by Carrie Kirk
It was a Saturday evening and I had plans, but my get-up-and-go had gone. My love and I were celebrating Feb. 14th the day after, and we thought we were pretty smart to do so. We had a good night's sleep under our belts without following it up with the previous day's scramble of work and school routines. And though countless couples had wined, dined and copulated, now it was our turn.
I had main stage tickets to the Indianapolis Repertory Theatre show Who Am I This Time? (And other conundrums of love), about Kurt Vonnegut. John and I didn't know what to expect. And before you go jumping to conclusions about my literary background (After all, Kurt Vonnegut was a Hoosier native. Didn't you know? I can just hear it now.), this was really about living under a rock the last couple of months. With my long lists lately, I have seldom removed my blinders. They fit so snugly that when it snows, I think to myself, "Wow, who knew that was going to happen?" And when my kids ask me if there is a school delay or -- better yet, for them -- a cancellation, that is the time when I access local news. I like to say that rather than being in the dark about lots of stuff that I'm rather a bit "nocturnal" as of late. It just sounds better and makes me feel less guilty about not having my finger on the pulse of Indianapolis.
And you know what sounded better than cleaning up, dressing up and heading out? Being dirty, wearing pajamas and staying in. Why do plans always sound better the farther away they are? Tickets to a concert in May? Why, yes! Host a party for 200 come August? Certainly! Head to the theater in the middle of February when my pallor matches the gray skies? Count me in!
But despite our hibernating instincts, partly brought on by the previous afternoon's 5-inch snowfall, we shook it off and left our lair. Once at the IRT, we settled in our seats with a Sun King beer for me and a Johnny Walker Black on the rocks for John. And everything changed. Not because of the drinks, but because of the mood in the theater and the message of the show. The actors came out to set up their stage and conversed with the audience, setting a tone of informality and a wholesome, down-home production. The place was peppered with numerous couples, all with the same good idea we'd had. And as the play's three stories unfolded, I watched those couples sitting in front of and around me. They began to lean in. Hands were held. Arms reached around shoulders. A peck on the cheek or a caress of the neck's nape was given. Young and old valentines simmered.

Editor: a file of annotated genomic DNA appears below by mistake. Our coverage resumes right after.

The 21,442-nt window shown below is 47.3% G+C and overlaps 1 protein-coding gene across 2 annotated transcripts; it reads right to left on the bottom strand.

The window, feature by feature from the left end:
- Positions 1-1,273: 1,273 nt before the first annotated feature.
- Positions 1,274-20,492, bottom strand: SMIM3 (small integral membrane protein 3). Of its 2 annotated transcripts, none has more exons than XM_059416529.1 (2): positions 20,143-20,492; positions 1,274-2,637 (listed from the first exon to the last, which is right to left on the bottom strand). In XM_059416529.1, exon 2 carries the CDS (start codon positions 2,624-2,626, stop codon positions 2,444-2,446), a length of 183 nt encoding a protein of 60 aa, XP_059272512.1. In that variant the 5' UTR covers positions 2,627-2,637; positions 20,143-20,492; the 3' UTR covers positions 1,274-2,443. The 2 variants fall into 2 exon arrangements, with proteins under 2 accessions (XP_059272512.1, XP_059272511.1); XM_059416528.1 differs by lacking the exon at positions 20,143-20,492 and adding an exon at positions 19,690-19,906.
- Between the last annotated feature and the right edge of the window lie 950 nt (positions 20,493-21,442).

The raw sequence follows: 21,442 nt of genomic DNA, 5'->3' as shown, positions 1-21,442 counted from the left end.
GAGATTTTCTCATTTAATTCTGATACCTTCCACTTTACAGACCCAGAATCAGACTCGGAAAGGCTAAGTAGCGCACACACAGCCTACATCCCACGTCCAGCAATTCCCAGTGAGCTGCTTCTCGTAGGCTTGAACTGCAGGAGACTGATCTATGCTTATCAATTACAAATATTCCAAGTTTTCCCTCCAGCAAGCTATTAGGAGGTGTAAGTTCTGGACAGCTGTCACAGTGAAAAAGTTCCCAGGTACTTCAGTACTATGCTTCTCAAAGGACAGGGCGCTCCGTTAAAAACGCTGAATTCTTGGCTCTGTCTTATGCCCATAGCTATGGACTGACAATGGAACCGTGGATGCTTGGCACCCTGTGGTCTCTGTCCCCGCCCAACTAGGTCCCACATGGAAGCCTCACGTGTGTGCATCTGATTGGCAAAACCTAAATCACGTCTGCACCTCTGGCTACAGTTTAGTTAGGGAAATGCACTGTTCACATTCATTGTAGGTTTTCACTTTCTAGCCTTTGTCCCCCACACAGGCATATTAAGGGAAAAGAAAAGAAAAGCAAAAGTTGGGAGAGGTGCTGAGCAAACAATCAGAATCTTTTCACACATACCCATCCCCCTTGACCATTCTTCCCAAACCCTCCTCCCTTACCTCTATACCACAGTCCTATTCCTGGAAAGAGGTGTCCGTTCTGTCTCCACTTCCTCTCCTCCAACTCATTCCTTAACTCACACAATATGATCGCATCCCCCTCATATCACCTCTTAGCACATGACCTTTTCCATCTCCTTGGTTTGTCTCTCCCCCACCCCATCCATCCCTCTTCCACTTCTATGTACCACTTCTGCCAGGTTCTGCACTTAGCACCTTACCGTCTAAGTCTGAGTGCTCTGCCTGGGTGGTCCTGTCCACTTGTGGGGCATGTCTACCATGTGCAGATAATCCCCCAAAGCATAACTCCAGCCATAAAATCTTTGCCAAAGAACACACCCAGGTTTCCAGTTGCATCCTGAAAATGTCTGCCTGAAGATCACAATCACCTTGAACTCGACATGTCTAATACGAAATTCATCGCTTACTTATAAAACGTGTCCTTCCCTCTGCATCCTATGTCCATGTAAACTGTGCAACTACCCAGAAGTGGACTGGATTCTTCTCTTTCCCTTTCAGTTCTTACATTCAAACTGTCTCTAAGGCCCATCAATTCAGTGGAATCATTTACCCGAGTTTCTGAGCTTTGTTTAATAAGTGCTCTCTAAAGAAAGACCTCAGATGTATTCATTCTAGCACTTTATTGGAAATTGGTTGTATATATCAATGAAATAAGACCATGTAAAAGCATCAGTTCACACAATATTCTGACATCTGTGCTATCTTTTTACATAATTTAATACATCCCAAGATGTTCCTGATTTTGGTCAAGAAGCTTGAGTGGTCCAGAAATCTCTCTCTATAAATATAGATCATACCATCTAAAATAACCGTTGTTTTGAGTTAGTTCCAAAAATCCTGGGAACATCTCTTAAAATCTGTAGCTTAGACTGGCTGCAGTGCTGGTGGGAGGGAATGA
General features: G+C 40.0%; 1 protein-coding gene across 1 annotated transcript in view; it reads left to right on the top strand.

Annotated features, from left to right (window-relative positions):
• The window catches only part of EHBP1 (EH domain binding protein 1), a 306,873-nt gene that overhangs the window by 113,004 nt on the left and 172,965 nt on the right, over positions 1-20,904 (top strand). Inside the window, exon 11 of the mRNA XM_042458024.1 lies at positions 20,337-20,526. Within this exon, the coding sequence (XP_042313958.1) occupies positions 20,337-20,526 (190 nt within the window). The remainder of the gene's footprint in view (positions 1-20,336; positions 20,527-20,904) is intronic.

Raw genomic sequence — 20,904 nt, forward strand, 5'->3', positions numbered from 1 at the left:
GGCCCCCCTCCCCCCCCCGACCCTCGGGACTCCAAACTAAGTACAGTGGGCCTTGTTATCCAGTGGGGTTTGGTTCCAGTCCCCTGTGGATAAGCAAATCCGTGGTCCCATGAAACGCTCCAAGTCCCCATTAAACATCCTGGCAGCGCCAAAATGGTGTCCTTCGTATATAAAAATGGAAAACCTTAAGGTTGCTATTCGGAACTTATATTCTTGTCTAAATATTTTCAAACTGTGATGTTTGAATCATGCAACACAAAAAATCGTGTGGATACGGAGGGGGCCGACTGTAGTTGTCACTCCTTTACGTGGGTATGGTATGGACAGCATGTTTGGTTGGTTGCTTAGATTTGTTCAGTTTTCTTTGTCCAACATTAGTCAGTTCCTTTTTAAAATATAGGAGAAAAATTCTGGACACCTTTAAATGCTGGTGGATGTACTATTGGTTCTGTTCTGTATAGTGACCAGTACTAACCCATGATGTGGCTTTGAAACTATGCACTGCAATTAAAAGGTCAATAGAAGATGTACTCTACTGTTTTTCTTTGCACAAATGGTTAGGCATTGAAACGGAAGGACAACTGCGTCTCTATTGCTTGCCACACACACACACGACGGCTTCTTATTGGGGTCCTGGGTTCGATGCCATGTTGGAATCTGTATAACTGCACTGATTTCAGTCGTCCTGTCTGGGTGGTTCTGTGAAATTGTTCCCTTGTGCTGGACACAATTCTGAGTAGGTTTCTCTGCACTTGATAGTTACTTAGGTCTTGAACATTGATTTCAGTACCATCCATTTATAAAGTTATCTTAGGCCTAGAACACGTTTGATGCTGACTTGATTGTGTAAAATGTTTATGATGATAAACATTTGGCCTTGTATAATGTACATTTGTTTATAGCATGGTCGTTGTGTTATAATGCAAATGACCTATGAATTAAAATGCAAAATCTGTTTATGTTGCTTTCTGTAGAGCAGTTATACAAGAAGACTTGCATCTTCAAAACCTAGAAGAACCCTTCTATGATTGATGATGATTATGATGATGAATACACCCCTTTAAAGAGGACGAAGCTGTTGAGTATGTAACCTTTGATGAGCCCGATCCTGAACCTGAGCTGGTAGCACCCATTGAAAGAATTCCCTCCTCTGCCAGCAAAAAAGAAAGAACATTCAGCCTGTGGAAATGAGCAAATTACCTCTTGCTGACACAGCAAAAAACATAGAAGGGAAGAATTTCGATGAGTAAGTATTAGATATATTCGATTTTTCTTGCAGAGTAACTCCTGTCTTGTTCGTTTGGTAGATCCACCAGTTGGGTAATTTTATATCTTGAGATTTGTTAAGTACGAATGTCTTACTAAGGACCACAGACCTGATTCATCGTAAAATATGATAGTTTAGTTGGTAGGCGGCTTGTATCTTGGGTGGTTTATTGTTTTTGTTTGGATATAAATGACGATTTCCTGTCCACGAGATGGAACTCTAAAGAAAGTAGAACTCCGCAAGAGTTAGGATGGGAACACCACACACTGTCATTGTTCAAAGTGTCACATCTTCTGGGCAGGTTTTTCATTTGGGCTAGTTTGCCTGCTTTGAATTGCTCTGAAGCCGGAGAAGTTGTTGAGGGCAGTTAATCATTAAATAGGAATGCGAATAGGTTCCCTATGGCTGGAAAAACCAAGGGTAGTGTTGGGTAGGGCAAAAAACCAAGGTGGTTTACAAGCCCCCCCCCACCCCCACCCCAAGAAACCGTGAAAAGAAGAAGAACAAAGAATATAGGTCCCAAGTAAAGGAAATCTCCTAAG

I thought of all the times I lectured my kids about the consequences of actions. If you brush your teeth, you will have teeth. If you put your clothes in the hamper, you will have clean clothes. If you throw away your wrappers, mommy will let you live another day. And I was reminded of the power of going -- just getting up and making yourself move. As some of us watched the Olympic skiers at the top of their run, I liken it to what might have been running through their minds. If I don't take that first move, I will remain just as I am -- at the top of this enormous mountain. But if I push off, what awaits me? The thrill of the run? The gold medal? An experience to last a lifetime? Maybe all three. Maybe more.
And though the majority of us are not and can never hope to be a record-setting Olympian, we each have our own metaphorical mountains. Going wherever it is we've committed ourselves to be. Not giving in to the status quo, the easy, sometimes lazy state of nothingness. Following through. Forcing ourselves through the motions, because once we're there, doesn't it feel good?